'Tsunami Of Homelessness': The Fight To Protect Australia's Rough Sleepers During Coronavirus
The federal government is being urged to prevent "a tsunami of homelessness" and protect those already sleeping rough who are at significant risk of developing coronavirus.
According to the Australian Bureau of Statistics, 116,000 Australians are homeless on any given night. Coronavirus is an added stress for those who are already sleeping rough or at a high risk of homelessness, Chair Executive Officer of NSW Council of Social Service Joanna Quilty told 10 daily.
"Putting in place practices like washing hands and social distancing can be increasingly difficult if you're sleeping rough on the street," Quilty said.
"I'm not aware of any measures in place [to help homeless Australians] at the moment. The people I've spoken to are very concerned. They're doing it tough on the best of days. COVID-19 is an added stress," she added.
There are worries that those who are on a low-income, sleeping rough or disabled will slip through the cracks if cases of coronavirus continue to escalate.
"They're often in poor health and will be at a higher risk of COVID-19, they often don't have family members or loved ones to call on in times of trouble," Quilty said.
The NSW Council of Social Service is urging the government to place a moratorium on housing evictions and release emergency funding for those at risk.
Quilty said moving homeless people into empty housing is not the best option due to the highly-infectious nature of the disease.
"We need to think about alternative models of care for clients who contract COVID-19, so they can get high quality care in isolation," she said.
"We certainly want rapid rehousing but we have to be careful that we're not moving them into housing that is equally high-risk. Too many people in a makeshift set-up won't minimise risk of contracting coronavirus."
Jenny Leong MP, NSW Greens spokesperson on Housing and Homelessness, started a petition on Monday urging the government to place a moratorium on evictions.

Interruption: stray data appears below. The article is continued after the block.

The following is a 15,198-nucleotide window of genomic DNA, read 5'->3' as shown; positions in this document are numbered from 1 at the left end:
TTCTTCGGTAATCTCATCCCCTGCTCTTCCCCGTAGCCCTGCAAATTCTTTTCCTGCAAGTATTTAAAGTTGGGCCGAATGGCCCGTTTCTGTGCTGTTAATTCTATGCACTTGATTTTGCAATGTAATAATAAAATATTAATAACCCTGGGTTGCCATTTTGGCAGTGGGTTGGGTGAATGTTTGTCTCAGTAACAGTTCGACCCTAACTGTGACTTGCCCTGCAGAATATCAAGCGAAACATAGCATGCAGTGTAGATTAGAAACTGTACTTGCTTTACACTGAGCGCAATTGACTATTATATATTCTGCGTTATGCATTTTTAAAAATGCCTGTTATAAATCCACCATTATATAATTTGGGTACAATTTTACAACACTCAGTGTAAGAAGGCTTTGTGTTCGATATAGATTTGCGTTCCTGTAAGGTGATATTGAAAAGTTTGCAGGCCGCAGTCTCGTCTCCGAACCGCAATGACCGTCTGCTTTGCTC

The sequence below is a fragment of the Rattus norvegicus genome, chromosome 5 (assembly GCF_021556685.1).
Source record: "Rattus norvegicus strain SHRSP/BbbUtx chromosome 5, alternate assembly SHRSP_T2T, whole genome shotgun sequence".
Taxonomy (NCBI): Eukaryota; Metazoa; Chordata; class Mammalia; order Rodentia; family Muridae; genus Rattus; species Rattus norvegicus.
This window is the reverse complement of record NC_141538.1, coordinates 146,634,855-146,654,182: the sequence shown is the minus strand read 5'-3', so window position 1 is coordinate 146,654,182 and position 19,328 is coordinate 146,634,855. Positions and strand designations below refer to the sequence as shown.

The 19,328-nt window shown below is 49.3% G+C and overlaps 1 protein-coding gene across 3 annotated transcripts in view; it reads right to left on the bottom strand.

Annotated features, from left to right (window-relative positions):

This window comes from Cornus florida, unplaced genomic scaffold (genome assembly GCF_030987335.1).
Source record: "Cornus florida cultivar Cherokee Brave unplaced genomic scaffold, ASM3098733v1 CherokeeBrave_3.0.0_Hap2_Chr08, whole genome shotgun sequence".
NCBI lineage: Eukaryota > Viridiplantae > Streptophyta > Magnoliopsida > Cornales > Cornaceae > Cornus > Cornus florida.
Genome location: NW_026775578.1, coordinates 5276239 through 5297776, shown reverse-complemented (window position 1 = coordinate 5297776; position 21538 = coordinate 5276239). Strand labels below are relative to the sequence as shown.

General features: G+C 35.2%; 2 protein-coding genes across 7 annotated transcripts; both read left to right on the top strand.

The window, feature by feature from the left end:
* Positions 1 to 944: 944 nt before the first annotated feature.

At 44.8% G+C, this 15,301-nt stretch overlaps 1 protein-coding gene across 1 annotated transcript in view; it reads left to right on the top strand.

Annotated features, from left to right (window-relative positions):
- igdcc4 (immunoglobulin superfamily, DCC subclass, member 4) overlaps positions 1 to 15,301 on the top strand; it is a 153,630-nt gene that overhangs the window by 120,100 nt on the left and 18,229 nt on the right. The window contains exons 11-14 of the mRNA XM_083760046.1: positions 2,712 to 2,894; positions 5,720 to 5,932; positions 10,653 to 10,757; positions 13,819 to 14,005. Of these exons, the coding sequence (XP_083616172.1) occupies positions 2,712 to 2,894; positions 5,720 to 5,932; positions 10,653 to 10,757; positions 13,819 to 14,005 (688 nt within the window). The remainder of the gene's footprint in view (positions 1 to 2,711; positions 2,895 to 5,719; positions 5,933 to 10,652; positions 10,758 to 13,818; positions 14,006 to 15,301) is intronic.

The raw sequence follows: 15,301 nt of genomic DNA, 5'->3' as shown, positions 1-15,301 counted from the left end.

"If we don't take this necessary step we will see people who don't have secure incomes - casuals, freelancers, students, hospitality staff, retail workers and those in the creative industries - suffer even further," Leong told 10 daily.
"People with insecure work are also likely to be those with insecure housing - and they are the people also most likely taking a massive hit to their incomes due to the cancellation of major events and changes to how people are eating out, socialising and going about their daily lives for the foreseeable future."
"Groups identified as 'at risk' should not have to make the decision as to whether to put their health or their home first."
Close to 51,000 Australians already live in severely overcrowded housing, with multiple families sharing a single home. The risk of infection for these Australians is high, with many unable to effectively self-isolate if they contract COVID-19.
The Council To Homeless Persons is calling upon the government to provide alternative accommodation for those in overcrowded housing who need to self-isolate, such as a motel or AirBnb.
CHP is also requesting emergency payments to casual and contract workers who may be forced onto the street as a result of losing work during the pandemic.
"The median weekly rent in Sydney is $540, and in Melbourne it's $430. Newstart payments are only $279.50, plus rent assistance of $69," said Jenny Smith, Chair of Homelessness Australia.
Smith says the Newstart Allowance and Sickness Benefit are completely inadequate to cover people’s rent and need to be increased.
"Even with the Government’s stimulus support of $750, people will barely be able to keep the wolf from the door for a fortnight."
“This is no time for Australian families to be worried about being pushed out into the street when they are already worried about keeping their family safe from COVID-19.”
10 daily has contacted the Department of Social Services for comment.
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